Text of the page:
There has been more research than ever being released lately about the amount of time children are spending in front of screens. Read more
The fact is we all stare at screens more than we would like and many of us rely on these tools to communicate with others, even during times when we should be spending quality time with our families and friends. Read more
While there are more ways than ever to communicate, some are concerned about the break-neck speed our language is evolving, but some scientists are using technology to help us communicate better.
How to limit children’s use of digital devices is a hot topic for many parents. Read more
Children’s social skills may be declining as they have less time for face-to-face interaction due to their increased use of digital media, according to a UCLA psychology study. Read more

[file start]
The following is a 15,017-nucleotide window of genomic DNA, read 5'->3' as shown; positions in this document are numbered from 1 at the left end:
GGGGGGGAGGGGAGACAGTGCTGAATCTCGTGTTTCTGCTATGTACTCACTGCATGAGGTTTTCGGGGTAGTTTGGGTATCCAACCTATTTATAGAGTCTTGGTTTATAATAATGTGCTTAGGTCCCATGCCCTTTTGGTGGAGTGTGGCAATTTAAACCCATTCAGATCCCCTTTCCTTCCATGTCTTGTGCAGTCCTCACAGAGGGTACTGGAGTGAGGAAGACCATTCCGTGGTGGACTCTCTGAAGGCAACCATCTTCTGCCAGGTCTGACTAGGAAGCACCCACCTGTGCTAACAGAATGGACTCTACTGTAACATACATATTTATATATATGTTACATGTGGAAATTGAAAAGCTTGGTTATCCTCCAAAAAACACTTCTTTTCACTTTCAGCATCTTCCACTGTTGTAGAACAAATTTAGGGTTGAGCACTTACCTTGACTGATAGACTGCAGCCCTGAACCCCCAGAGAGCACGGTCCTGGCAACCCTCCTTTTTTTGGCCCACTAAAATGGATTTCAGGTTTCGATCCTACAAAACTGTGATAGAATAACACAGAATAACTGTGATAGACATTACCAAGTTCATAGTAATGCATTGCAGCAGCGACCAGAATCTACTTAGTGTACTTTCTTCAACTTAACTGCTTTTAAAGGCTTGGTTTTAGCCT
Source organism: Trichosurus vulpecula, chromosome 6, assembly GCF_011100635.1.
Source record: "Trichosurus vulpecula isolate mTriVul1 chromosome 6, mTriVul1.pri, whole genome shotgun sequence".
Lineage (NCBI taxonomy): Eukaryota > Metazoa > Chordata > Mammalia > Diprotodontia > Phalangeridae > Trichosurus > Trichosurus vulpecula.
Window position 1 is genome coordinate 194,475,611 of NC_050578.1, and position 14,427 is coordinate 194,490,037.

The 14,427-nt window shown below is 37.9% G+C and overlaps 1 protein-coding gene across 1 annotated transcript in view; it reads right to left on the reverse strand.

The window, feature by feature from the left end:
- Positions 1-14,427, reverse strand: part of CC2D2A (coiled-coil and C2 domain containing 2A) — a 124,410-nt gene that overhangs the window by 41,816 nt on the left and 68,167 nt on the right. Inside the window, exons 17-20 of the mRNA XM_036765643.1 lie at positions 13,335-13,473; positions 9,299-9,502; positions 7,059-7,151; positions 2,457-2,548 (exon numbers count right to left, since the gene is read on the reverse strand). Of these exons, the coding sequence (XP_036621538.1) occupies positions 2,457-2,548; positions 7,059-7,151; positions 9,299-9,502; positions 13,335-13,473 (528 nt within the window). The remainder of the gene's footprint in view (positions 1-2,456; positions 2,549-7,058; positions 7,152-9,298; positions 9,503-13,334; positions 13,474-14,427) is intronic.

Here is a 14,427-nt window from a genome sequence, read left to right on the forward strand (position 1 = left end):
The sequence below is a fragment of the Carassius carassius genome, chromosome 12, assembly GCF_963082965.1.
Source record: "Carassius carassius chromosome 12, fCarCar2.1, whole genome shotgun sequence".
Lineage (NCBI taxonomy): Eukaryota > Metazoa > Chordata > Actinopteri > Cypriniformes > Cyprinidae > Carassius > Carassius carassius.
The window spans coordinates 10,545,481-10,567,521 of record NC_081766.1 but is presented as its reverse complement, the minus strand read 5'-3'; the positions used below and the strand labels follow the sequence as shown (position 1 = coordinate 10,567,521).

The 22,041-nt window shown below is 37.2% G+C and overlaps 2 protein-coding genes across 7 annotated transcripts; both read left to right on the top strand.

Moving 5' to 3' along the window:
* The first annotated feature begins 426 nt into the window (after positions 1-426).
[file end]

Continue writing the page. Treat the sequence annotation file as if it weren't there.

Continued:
A small study from the University of California Los Angeles psychology department concludes absorption in digital media could be a roadblock in children’s development of the ability to read emotions. Read more
A psychological study conducted at the University of California, Los Angeles found that children may face declining social skills due to their increased use of digital media. Read more
A field experiment examined whether increasing opportunities for face-to-face interaction while eliminating the use of screen-based media and communication tools improved nonverbal emotion–cue recognition in preteens. Read more
Pew Research Center found that half of American teenagers — defined in the study as ages 12 through 17 — send 50 or more text messages a day and that one third send more than 100 a day. Read more
Our mission is to study children, teens, and adults’ interaction with the newer forms of interactive digital media and to see how these interactions both affect and reflect offline lives, ecological conditions, and long-term development.
Patricia M. Greenfield
Distinguished Professor of Psychology, UCLA
Yalda T. Uhls, Ph.D.
Associate Director, CDMC@LA
Assistant adjunct prof. at UCLA